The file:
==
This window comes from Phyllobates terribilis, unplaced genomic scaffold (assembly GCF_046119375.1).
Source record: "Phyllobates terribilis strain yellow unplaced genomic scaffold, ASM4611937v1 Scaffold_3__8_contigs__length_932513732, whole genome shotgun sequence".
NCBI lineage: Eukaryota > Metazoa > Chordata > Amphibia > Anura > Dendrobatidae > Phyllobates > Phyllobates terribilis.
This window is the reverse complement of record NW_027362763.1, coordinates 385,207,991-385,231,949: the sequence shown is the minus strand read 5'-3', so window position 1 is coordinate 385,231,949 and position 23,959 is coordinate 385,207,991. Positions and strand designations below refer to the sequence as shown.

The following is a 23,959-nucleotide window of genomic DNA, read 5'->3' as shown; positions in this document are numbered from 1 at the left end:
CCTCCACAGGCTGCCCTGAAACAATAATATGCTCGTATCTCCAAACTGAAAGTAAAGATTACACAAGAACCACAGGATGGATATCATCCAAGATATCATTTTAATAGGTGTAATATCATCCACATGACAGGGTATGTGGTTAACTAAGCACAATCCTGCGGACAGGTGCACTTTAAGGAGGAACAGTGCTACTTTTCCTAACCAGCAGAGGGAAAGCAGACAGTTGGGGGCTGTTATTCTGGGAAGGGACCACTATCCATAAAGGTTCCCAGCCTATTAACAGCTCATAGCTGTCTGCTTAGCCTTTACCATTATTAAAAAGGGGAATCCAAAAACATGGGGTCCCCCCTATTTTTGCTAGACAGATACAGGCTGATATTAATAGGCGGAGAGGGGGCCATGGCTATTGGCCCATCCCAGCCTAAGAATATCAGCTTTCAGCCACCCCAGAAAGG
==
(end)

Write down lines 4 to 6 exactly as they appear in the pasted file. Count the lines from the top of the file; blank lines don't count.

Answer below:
This window is the reverse complement of record NW_027362763.1, coordinates 385,207,991-385,231,949: the sequence shown is the minus strand read 5'-3', so window position 1 is coordinate 385,231,949 and position 23,959 is coordinate 385,207,991. Positions and strand designations below refer to the sequence as shown.

The following is a 23,959-nucleotide window of genomic DNA, read 5'->3' as shown; positions in this document are numbered from 1 at the left end:
CCTCCACAGGCTGCCCTGAAACAATAATATGCTCGTATCTCCAAACTGAAAGTAAAGATTACACAAGAACCACAGGATGGATATCATCCAAGATATCATTTTAATAGGTGTAATATCATCCACATGACAGGGTATGTGGTTAACTAAGCACAATCCTGCGGACAGGTGCACTTTAAGGAGGAACAGTGCTACTTTTCCTAACCAGCAGAGGGAAAGCAGACAGTTGGGGGCTGTTATTCTGGGAAGGGACCACTATCCATAAAGGTTCCCAGCCTATTAACAGCTCATAGCTGTCTGCTTAGCCTTTACCATTATTAAAAAGGGGAATCCAAAAACATGGGGTCCCCCCTATTTTTGCTAGACAGATACAGGCTGATATTAATAGGCGGAGAGGGGGCCATGGCTATTGGCCCATCCCAGCCTAAGAATATCAGCTTTCAGCCACCCCAGAAAGG